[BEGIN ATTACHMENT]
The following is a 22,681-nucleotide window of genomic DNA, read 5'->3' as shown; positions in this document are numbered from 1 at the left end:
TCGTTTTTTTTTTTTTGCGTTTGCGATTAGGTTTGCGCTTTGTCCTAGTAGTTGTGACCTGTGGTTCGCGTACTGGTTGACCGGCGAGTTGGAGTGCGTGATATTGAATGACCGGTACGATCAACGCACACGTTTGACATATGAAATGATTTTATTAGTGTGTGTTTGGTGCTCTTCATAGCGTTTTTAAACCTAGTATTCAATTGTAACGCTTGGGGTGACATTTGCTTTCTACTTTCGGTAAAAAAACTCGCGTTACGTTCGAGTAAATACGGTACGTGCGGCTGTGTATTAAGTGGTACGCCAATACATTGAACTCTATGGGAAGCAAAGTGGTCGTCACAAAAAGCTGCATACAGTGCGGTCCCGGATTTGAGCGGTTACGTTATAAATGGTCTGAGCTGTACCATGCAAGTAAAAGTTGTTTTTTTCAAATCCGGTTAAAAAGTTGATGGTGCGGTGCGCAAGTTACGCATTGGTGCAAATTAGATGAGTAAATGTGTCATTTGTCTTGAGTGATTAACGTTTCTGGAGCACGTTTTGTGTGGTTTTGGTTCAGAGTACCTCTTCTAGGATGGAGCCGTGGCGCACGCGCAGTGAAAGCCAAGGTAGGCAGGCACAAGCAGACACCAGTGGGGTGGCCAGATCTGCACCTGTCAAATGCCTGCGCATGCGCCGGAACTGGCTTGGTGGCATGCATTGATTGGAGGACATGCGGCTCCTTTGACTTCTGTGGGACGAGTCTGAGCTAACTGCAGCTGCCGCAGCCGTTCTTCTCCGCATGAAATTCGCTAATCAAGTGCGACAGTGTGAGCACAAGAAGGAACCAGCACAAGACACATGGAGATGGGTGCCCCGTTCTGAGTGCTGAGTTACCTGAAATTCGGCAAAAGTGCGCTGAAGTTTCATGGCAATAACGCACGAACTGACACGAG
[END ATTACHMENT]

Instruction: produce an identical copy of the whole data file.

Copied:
The following is a 22,681-nucleotide window of genomic DNA, read 5'->3' as shown; positions in this document are numbered from 1 at the left end:
TCGTTTTTTTTTTTTTGCGTTTGCGATTAGGTTTGCGCTTTGTCCTAGTAGTTGTGACCTGTGGTTCGCGTACTGGTTGACCGGCGAGTTGGAGTGCGTGATATTGAATGACCGGTACGATCAACGCACACGTTTGACATATGAAATGATTTTATTAGTGTGTGTTTGGTGCTCTTCATAGCGTTTTTAAACCTAGTATTCAATTGTAACGCTTGGGGTGACATTTGCTTTCTACTTTCGGTAAAAAAACTCGCGTTACGTTCGAGTAAATACGGTACGTGCGGCTGTGTATTAAGTGGTACGCCAATACATTGAACTCTATGGGAAGCAAAGTGGTCGTCACAAAAAGCTGCATACAGTGCGGTCCCGGATTTGAGCGGTTACGTTATAAATGGTCTGAGCTGTACCATGCAAGTAAAAGTTGTTTTTTTCAAATCCGGTTAAAAAGTTGATGGTGCGGTGCGCAAGTTACGCATTGGTGCAAATTAGATGAGTAAATGTGTCATTTGTCTTGAGTGATTAACGTTTCTGGAGCACGTTTTGTGTGGTTTTGGTTCAGAGTACCTCTTCTAGGATGGAGCCGTGGCGCACGCGCAGTGAAAGCCAAGGTAGGCAGGCACAAGCAGACACCAGTGGGGTGGCCAGATCTGCACCTGTCAAATGCCTGCGCATGCGCCGGAACTGGCTTGGTGGCATGCATTGATTGGAGGACATGCGGCTCCTTTGACTTCTGTGGGACGAGTCTGAGCTAACTGCAGCTGCCGCAGCCGTTCTTCTCCGCATGAAATTCGCTAATCAAGTGCGACAGTGTGAGCACAAGAAGGAACCAGCACAAGACACATGGAGATGGGTGCCCCGTTCTGAGTGCTGAGTTACCTGAAATTCGGCAAAAGTGCGCTGAAGTTTCATGGCAATAACGCACGAACTGACACGAG